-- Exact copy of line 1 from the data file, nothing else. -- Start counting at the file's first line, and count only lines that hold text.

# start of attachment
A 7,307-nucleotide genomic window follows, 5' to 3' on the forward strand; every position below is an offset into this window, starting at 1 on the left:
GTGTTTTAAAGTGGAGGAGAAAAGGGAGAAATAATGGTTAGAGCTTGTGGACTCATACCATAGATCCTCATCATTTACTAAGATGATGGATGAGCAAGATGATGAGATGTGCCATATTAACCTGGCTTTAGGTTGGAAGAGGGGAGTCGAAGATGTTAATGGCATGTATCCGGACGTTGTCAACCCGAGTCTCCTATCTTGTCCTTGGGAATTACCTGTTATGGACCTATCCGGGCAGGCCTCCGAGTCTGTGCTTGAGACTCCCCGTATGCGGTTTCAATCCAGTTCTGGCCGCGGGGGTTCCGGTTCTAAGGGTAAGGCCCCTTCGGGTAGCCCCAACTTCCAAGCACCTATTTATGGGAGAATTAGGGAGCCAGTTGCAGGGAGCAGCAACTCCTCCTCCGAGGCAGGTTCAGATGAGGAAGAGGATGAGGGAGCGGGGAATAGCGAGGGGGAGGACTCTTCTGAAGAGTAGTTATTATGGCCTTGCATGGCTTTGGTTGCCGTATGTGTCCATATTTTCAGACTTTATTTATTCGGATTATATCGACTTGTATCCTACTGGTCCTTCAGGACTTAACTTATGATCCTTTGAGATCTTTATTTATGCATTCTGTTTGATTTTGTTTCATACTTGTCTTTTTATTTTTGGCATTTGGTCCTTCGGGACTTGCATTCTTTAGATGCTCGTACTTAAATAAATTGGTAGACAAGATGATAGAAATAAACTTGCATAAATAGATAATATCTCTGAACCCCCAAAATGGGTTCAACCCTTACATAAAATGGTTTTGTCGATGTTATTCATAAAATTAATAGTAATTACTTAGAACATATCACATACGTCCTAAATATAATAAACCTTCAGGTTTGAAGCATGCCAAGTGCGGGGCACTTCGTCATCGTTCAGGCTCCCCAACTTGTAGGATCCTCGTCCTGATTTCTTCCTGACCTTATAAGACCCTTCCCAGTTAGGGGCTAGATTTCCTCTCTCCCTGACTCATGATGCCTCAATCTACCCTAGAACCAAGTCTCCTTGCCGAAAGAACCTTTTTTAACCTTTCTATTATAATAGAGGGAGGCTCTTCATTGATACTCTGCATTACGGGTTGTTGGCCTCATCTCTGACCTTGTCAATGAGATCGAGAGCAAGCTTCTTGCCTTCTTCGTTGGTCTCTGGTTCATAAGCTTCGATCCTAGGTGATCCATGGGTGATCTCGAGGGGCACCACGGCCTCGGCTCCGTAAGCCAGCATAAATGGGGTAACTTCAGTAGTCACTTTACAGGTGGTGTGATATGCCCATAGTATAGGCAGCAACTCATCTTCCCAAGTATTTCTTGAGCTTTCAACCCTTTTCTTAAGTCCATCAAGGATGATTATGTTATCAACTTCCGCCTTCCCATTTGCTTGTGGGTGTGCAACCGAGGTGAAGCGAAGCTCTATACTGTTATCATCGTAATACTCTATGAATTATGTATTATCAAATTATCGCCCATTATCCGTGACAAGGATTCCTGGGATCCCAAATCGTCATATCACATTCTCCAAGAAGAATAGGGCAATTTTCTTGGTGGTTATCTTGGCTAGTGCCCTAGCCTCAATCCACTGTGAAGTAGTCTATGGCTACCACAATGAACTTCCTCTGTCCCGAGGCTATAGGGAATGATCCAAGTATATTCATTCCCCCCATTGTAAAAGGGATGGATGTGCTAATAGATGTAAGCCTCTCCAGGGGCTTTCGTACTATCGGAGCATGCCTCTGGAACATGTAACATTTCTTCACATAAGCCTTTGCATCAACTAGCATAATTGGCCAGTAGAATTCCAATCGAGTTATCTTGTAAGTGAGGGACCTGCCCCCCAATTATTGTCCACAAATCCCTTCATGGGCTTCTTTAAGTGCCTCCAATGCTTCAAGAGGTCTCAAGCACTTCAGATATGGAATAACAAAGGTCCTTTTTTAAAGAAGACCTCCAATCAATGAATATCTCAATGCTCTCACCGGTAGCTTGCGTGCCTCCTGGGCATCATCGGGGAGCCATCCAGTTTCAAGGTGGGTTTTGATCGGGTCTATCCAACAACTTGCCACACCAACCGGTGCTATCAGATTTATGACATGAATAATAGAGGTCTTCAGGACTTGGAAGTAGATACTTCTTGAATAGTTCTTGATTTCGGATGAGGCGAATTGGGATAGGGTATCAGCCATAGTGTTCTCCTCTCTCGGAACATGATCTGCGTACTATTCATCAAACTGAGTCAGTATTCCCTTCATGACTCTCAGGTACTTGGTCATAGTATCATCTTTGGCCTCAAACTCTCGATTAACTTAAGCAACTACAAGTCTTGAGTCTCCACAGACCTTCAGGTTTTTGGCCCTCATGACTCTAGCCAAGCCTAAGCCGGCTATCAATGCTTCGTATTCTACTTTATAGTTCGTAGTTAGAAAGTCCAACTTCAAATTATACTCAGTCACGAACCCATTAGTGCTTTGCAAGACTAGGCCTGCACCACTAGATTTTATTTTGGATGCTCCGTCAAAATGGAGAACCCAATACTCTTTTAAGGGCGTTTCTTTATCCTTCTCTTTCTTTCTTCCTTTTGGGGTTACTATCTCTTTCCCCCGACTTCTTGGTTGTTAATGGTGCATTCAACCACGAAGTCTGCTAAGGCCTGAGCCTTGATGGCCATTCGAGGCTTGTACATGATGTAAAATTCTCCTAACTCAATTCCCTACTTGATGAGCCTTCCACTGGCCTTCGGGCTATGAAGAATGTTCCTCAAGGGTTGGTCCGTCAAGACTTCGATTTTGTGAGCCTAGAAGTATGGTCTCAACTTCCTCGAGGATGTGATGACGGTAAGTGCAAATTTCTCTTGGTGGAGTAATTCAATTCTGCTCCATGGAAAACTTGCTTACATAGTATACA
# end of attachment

A 7,307-nucleotide genomic window follows, 5' to 3' on the forward strand; every position below is an offset into this window, starting at 1 on the left: